AT&T 2G Sunet

AT&T to Sunset 2G Cellular Support

Wireless alarm monitoring through cellular networks is a smart choice for home and small business alarm systems. Although landlines used to be the industry standard, cellular monitoring has a number of benefits  to protect your house in an emergency.  Unlike phone lines, cellular networks will not be interrupted if your phone line goes down, gets cut, or goes out of service.

Cellular network speeds and capabilities have continued to improve over the past decade, but with increased performance comes the sunset of old services. AT&T announced plans to sunset its 2G network by January 1, 2017.  Just as any old cell phones, wireless alarm systems utilizing 2G technology will need to be replaced by the end of 2016. Continue Reading

The Wild West of Access Control

Secure Your Business from the Cloud

Access control is no longer the wild west. Many businesses used to install and maintain access control software on a local computers, but there’s a better way.  Local systems can be more expensive, require more maintenance, and decrease the level of security for a business.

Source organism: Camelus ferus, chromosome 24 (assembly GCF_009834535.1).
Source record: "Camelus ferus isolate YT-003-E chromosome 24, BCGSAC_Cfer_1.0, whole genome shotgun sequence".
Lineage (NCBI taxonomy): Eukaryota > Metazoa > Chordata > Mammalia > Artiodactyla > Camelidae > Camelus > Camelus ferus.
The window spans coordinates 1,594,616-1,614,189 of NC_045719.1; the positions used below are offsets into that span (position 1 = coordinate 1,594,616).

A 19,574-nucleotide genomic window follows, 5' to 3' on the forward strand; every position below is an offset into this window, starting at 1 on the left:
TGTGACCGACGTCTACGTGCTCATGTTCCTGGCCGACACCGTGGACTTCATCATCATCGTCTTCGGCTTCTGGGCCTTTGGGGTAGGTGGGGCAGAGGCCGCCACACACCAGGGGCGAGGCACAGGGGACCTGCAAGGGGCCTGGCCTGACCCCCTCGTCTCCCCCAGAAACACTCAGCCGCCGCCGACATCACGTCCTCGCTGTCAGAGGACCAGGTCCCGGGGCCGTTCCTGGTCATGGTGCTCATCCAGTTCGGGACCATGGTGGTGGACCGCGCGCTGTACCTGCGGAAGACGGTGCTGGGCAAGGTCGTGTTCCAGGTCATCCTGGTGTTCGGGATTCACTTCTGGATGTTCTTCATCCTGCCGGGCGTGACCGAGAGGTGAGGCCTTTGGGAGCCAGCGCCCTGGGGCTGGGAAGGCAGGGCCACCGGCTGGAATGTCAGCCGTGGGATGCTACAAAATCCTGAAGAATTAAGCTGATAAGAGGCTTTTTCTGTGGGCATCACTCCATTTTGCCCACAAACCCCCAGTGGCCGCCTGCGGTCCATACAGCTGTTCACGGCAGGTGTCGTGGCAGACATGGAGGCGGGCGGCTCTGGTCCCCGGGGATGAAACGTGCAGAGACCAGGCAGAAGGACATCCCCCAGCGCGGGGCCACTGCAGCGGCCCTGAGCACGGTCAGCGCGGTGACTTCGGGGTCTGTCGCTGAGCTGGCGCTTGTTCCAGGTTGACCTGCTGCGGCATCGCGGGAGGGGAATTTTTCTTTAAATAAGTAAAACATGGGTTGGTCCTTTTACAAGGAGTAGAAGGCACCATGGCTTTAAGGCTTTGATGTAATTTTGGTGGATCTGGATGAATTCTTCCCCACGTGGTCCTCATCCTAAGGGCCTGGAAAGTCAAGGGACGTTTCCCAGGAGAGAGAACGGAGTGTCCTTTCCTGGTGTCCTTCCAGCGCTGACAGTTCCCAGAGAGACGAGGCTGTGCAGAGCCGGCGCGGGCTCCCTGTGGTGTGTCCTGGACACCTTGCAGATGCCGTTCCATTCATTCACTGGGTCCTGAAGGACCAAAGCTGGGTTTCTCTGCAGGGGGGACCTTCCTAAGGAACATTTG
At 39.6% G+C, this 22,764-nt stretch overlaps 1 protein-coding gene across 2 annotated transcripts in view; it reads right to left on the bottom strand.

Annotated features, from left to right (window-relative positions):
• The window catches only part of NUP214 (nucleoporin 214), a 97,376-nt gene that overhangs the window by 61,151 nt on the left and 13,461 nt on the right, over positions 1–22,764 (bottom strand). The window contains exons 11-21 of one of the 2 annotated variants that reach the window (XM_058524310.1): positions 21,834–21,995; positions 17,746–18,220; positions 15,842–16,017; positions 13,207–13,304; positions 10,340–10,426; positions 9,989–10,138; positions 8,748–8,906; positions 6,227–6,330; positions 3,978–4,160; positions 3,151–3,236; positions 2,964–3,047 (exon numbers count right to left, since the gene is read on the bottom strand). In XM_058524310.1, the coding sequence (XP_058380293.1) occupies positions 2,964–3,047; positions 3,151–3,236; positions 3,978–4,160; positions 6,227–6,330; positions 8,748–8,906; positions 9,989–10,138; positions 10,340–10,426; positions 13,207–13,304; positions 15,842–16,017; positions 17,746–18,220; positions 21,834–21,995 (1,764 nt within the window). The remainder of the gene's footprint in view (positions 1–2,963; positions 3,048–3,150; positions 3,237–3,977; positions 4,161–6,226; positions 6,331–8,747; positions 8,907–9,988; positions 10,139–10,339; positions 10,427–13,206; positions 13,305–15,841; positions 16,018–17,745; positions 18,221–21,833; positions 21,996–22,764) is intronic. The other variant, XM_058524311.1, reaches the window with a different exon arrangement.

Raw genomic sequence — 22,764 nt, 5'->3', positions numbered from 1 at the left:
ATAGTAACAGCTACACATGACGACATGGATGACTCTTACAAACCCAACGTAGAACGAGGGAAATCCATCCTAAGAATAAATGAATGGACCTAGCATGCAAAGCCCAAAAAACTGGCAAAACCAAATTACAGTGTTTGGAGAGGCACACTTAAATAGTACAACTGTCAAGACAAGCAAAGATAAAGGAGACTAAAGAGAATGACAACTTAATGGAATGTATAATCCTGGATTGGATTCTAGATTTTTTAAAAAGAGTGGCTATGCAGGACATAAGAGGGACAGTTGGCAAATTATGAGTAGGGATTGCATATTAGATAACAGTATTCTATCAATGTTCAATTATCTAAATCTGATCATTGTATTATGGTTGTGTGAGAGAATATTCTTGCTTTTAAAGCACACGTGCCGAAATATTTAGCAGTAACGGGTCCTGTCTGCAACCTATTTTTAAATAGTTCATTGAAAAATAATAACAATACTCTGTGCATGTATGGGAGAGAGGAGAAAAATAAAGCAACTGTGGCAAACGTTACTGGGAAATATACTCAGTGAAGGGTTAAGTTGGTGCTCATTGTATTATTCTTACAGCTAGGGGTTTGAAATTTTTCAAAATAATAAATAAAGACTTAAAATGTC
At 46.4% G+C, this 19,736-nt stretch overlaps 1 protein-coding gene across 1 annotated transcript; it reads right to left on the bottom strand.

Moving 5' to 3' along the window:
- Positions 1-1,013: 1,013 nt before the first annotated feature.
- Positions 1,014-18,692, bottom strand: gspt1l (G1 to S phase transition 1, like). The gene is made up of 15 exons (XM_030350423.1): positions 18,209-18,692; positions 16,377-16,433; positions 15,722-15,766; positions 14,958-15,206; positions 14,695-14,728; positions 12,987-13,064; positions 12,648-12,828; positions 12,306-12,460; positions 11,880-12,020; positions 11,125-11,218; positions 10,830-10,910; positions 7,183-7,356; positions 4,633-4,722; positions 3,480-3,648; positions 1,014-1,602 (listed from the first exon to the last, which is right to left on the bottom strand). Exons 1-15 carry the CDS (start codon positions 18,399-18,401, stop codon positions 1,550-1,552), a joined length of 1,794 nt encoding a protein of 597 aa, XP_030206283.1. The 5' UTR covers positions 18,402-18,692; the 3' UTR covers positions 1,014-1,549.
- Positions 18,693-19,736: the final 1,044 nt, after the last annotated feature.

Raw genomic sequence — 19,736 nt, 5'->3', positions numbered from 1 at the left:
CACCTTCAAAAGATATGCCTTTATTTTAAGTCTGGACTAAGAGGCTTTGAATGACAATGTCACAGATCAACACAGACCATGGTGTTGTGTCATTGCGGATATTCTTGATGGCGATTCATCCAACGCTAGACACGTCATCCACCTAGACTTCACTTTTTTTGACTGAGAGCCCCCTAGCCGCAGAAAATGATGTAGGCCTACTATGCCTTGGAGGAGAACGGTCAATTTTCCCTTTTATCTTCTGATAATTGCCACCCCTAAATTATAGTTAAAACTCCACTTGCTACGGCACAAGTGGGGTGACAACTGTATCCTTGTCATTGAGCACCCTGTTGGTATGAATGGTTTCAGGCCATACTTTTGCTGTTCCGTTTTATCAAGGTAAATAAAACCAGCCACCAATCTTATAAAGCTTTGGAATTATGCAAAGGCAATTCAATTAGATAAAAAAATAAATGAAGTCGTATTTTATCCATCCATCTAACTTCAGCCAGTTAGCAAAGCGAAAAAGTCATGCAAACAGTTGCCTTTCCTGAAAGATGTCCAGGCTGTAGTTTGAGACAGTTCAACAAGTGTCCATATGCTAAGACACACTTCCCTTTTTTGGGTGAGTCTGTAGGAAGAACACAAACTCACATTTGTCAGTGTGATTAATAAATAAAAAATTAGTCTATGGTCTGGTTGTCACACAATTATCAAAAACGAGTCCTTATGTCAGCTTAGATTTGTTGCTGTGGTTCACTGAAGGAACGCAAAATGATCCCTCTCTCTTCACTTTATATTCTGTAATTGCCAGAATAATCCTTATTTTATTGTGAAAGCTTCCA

With a cloud-based system the access control platform, database and control panel are all hosted online, removing the need for on-site software and extra hardware. In a cloud-based model, users can access their control panel anywhere with an internet connection.

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Protect Your Home From a Big Freeze and Water Damage

The recent deep freeze throughout the state of Georgia and most of the United States has caused a lot of busted pipes and water damage. Damages from floods and freezing temperatures can cause personal and financial devastation for homeowners, but there is a way to respond quicker in the event of flooding in your house. Temperature and flood sensors are designed for flood detection and to alert the homeowner of abnormal temperatures on their phone or through email.

Water damage and freezing claims average over $6,300 for individual homeowner insurance.

The problem with traditional sensors is that they require a wire run from the placement of the sensor to your alarm system.  Not only is this cost prohibitive for many homeowners, but the spots in your house that may flood first or reach the coldest temperatures may not be easily accessible with a wire.

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